Head of Visit Isle of Man, Angela Byrne, reflects on the events of 2020; what the Visit Agency has learnt over the year and what plans are in the pipeline for 2021 and beyond...

1. 2020 has obviously been a difficult year for the travel and tourism industry - as we approach year end, what are your thoughts as we look back over the year?

I recall the start of the year being a very optimistic one. In February, we launched our 2020-2023 strategy and hosted one of our most attended Industry Days, with feedback from the sector being that bookings for 2020 were the best they had ever been.

Fast forward a couple of weeks, and everything changed. By the 27th March, our borders were closed, we were in a national lockdown and everything we and industry were working towards was put on ‘hold’- and no one knew for how long. We all went into survival mode, and the Agency and wider Government had to react quickly to ensure we were prepared and ready to support businesses and protect our economy. In these first few weeks, my priority was to secure emergency funding for the sector and since March, we have secured over £19 million worth of funding for our industry. Although we have sadly had some casualties along the way, we have also seen many local businesses and individuals in the sector resiliently rise up to the challenges faced. Many have adapted, evolved and helped the wider community; with numerous accommodation providers offering beds for those requiring to self-isolate and key workers.

During the Island-wide lockdown, the Visit Agency held weekly virtual Board meetings with our members, in which the Strategic Capacity Scheme, a vital lifeline of financial support, was born. Towards the end of lockdown, we then commenced work on a recovery plan, working with the Board and wider industry to ensure we had a strong financial business support framework in place to continue to protect industry moving forward. We are now at Round Three of the Strategic Capacity Scheme and have also collaborated with other areas of Government to ensure our industry are eligible for alternative forms of support, such as the Salary Support Scheme, Coronavirus Business Support Scheme and Financial Assistance Scheme.

The 'staycation' concept also emerged from the recovery plan process. Myself, the wider Agency and industry are delighted at how successful the campaign has been. The Agency initially launched the campaign to run through the summer period, however due to uptake and the positive feedback received from residents (and accommodation providers) we have continued it through autumn, and now winter. This campaign has supported a variety of businesses in the sector, and it has without a doubt helped create local ambassadors, as Islanders have rediscovered what is on their doorstep. Something I also believe will help stimulate growth in the Visiting Friends and Relatives (VFR) market in the future.

 2. How has the Agency made in-roads throughout 2020 following the outbreak of COVID-19?

This year has highlighted the importance of engagement with our industry. We’ve never engaged as much with our sectors as we have done this year, and this will continue into 2021 and beyond. However, we do recognise that we can always do this better and that there isn’t a ‘one size fits all’ approach, we launched an engagement survey in November with on-Island trade which will determine how we progress this. 

The Agency has also hosted a number of industry forums over the last several months to ensure we are regularly engaging with a cross section of industry. The majority of these have been face to face, and included our industry ‘coffee and cake’ drop in sessions and a joint event with the Department for Enterprise’s Enterprise Support team, focusing on the support schemes available to our sectors.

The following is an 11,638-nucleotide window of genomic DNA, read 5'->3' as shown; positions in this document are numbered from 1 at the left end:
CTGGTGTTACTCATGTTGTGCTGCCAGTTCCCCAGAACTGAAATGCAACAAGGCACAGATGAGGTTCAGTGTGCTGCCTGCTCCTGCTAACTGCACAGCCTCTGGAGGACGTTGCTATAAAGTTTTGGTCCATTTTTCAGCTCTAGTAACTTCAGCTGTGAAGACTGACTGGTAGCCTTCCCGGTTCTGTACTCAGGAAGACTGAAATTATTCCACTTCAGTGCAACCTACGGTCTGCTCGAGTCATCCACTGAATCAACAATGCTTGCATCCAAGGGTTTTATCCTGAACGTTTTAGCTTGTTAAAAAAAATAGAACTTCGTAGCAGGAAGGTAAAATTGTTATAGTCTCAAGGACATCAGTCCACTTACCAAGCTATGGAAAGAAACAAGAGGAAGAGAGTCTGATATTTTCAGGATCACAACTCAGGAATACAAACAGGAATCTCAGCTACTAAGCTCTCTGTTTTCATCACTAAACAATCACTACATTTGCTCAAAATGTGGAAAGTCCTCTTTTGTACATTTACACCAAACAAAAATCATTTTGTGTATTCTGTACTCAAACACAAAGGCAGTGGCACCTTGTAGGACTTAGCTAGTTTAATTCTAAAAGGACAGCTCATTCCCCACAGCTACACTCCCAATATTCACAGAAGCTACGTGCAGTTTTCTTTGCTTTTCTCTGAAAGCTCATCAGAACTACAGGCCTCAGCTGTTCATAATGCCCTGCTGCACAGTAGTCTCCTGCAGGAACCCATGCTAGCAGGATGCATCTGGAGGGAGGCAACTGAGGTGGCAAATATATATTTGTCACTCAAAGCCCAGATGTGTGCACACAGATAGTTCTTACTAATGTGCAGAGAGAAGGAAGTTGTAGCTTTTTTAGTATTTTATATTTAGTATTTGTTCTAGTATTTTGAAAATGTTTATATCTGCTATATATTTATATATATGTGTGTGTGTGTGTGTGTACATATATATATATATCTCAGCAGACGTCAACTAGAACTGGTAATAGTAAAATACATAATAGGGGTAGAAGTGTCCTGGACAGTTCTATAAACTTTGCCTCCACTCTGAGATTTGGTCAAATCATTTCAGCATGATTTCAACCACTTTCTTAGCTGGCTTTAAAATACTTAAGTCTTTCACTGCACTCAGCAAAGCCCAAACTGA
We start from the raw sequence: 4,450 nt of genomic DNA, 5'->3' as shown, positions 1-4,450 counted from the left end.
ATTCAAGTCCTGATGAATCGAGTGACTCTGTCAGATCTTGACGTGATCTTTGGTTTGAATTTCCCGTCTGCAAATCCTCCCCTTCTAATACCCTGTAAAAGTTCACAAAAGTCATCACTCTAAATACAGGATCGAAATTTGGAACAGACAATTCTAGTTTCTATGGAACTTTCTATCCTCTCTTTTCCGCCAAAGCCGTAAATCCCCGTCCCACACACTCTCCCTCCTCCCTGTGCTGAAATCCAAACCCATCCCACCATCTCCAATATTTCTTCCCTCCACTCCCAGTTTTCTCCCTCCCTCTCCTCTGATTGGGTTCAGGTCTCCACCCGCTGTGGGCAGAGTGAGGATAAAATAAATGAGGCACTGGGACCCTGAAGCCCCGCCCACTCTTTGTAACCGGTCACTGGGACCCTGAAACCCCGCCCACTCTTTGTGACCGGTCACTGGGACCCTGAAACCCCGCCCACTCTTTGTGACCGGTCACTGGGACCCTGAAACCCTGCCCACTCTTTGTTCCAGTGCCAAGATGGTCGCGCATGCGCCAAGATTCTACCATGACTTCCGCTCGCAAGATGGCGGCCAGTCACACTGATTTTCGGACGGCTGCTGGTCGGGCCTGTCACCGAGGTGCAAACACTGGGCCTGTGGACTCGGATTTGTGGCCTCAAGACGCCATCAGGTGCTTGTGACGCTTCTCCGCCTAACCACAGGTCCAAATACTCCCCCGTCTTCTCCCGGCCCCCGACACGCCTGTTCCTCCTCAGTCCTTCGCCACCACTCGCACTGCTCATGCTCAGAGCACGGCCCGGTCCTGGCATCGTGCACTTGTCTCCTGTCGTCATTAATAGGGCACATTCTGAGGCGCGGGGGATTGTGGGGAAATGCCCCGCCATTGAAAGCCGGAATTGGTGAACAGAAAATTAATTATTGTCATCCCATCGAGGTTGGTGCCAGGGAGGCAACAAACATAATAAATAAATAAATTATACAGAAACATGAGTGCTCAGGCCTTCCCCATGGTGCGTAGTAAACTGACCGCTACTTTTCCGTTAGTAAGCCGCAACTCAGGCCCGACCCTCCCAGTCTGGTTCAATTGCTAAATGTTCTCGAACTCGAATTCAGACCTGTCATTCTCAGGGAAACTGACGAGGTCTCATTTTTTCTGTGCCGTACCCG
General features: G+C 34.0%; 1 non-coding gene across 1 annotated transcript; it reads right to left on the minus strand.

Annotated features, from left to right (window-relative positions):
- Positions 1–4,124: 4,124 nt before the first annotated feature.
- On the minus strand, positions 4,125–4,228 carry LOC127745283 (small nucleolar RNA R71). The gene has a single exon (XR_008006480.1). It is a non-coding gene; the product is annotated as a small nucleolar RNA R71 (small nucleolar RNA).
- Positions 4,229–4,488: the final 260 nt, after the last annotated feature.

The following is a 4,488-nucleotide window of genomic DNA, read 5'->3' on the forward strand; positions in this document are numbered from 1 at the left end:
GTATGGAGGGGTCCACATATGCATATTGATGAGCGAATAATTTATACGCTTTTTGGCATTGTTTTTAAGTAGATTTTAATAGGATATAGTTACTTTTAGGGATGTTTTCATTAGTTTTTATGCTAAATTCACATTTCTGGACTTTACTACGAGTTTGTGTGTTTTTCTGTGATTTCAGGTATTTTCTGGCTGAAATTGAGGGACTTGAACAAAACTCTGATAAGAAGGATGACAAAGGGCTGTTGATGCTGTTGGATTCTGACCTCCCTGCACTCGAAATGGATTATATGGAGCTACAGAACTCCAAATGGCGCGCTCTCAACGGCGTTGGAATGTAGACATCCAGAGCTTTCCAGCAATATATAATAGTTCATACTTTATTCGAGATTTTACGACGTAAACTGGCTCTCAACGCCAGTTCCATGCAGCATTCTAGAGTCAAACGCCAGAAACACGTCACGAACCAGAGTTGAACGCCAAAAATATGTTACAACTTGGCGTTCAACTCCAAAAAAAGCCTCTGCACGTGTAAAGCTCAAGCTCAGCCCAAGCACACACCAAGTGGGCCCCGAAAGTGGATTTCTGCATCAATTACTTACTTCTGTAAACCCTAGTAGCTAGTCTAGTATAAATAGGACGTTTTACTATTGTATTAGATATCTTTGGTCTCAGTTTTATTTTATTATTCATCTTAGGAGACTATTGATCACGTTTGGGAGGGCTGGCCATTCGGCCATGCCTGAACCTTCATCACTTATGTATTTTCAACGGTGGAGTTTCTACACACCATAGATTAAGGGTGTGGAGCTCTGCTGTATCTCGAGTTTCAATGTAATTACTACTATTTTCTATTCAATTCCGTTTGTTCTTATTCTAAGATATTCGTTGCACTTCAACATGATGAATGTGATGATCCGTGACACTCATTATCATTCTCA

The last few months have also identified opportunities for improvement with our communications and training, and in 2021 we will be upping our virtual training and development programme, covering a range of topics industry have asked for, including marketing and business skills such as revenue management and driving profit. We will of course continue to offer training and development programmes in person as we appreciate that the virtual method isn’t suitable for all. In the latter part of this year we reinstated our face to face ‘drop in sessions’ with industry across the Island. Following the sessions’ success, we will be continuing with these quarterly throughout 2021 and will ensure we provide plenty of notice regarding the schedule. 

Last month we also launched our ‘Safe, Clean & Legal™ COVID-19' accreditation scheme in conjunction with tourism and hospitality quality assessment provider; Quality in Tourism (QiT). This is a free scheme that will assess properties on cleaning protocols and public safety measures; areas that will be so important to consumers moving forwards. QiT will also be delivering a series of complimentary training and educational webinars for industry over the coming months.

Although our biggest priority this year has been supporting industry, it has been a circuit breaker too, and has given us valuable time to reflect and commission a number of key pieces of work to help identify gaps in the market, and understand consumer changes when considering holiday destinations moving forward. This has included a substantive piece of ‘Visitor Insights’ research covering the UK and Ireland; a product audit of the Isle of Man’s visitor propositions; the on-Island trade survey and in the New Year, a resident survey, focusing on the staycation market, as well as the Island’s product offering. Many of these projects were all significant elements of the Agency’s 2020—2023 strategic plan, so we have been able to bring these forward and go into the New Year (and new world) with not just a renewed focus, but one that will take into consideration the changes in consumer behaviours.  Alongside the recently commissioned work, the Agency continues to also work with Hotel Solutions to understand the accommodation offering and its suitability for our ambitious growth targets and potential new markets. The actions outstanding from the work commissioned prior to the new strategy remain a priority for the Agency as we look to deliver a visitor proposition which meets visitor expectations. Our Visitor First Committee, a cross Government initiative which commenced during lockdown, is also underway and further details will be laid out in the New Year with a chance for our industry to feed in.